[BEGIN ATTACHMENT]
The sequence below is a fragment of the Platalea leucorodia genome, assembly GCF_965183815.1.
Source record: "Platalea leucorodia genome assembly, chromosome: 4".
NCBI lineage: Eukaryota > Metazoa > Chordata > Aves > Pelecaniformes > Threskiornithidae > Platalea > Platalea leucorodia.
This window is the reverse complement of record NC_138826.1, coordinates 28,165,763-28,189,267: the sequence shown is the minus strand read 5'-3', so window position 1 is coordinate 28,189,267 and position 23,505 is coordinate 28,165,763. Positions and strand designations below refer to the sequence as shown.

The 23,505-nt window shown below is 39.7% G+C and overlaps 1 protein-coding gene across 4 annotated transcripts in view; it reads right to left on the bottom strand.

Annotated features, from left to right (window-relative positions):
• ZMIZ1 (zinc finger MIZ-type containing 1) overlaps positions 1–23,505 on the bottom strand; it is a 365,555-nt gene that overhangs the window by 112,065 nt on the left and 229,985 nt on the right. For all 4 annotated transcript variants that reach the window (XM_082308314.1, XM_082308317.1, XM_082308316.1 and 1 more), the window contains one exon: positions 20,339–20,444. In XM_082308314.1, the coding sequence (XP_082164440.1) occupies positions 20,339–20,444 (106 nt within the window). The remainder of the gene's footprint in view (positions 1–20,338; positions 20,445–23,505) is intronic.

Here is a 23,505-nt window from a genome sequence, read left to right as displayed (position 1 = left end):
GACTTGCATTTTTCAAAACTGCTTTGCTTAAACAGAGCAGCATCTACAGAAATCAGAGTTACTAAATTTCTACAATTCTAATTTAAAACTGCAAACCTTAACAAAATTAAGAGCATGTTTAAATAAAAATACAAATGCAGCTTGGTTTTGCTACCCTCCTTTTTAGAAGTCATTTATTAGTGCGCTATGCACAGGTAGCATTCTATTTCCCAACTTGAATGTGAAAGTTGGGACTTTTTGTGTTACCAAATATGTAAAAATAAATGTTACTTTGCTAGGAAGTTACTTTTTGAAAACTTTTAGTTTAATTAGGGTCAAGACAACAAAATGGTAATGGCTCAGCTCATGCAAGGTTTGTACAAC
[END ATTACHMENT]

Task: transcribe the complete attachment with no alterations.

The sequence below is a fragment of the Platalea leucorodia genome, assembly GCF_965183815.1.
Source record: "Platalea leucorodia genome assembly, chromosome: 4".
NCBI lineage: Eukaryota > Metazoa > Chordata > Aves > Pelecaniformes > Threskiornithidae > Platalea > Platalea leucorodia.
This window is the reverse complement of record NC_138826.1, coordinates 28,165,763-28,189,267: the sequence shown is the minus strand read 5'-3', so window position 1 is coordinate 28,189,267 and position 23,505 is coordinate 28,165,763. Positions and strand designations below refer to the sequence as shown.

The 23,505-nt window shown below is 39.7% G+C and overlaps 1 protein-coding gene across 4 annotated transcripts in view; it reads right to left on the bottom strand.

Annotated features, from left to right (window-relative positions):
• ZMIZ1 (zinc finger MIZ-type containing 1) overlaps positions 1–23,505 on the bottom strand; it is a 365,555-nt gene that overhangs the window by 112,065 nt on the left and 229,985 nt on the right. For all 4 annotated transcript variants that reach the window (XM_082308314.1, XM_082308317.1, XM_082308316.1 and 1 more), the window contains one exon: positions 20,339–20,444. In XM_082308314.1, the coding sequence (XP_082164440.1) occupies positions 20,339–20,444 (106 nt within the window). The remainder of the gene's footprint in view (positions 1–20,338; positions 20,445–23,505) is intronic.

Here is a 23,505-nt window from a genome sequence, read left to right as displayed (position 1 = left end):
GACTTGCATTTTTCAAAACTGCTTTGCTTAAACAGAGCAGCATCTACAGAAATCAGAGTTACTAAATTTCTACAATTCTAATTTAAAACTGCAAACCTTAACAAAATTAAGAGCATGTTTAAATAAAAATACAAATGCAGCTTGGTTTTGCTACCCTCCTTTTTAGAAGTCATTTATTAGTGCGCTATGCACAGGTAGCATTCTATTTCCCAACTTGAATGTGAAAGTTGGGACTTTTTGTGTTACCAAATATGTAAAAATAAATGTTACTTTGCTAGGAAGTTACTTTTTGAAAACTTTTAGTTTAATTAGGGTCAAGACAACAAAATGGTAATGGCTCAGCTCATGCAAGGTTTGTACAAC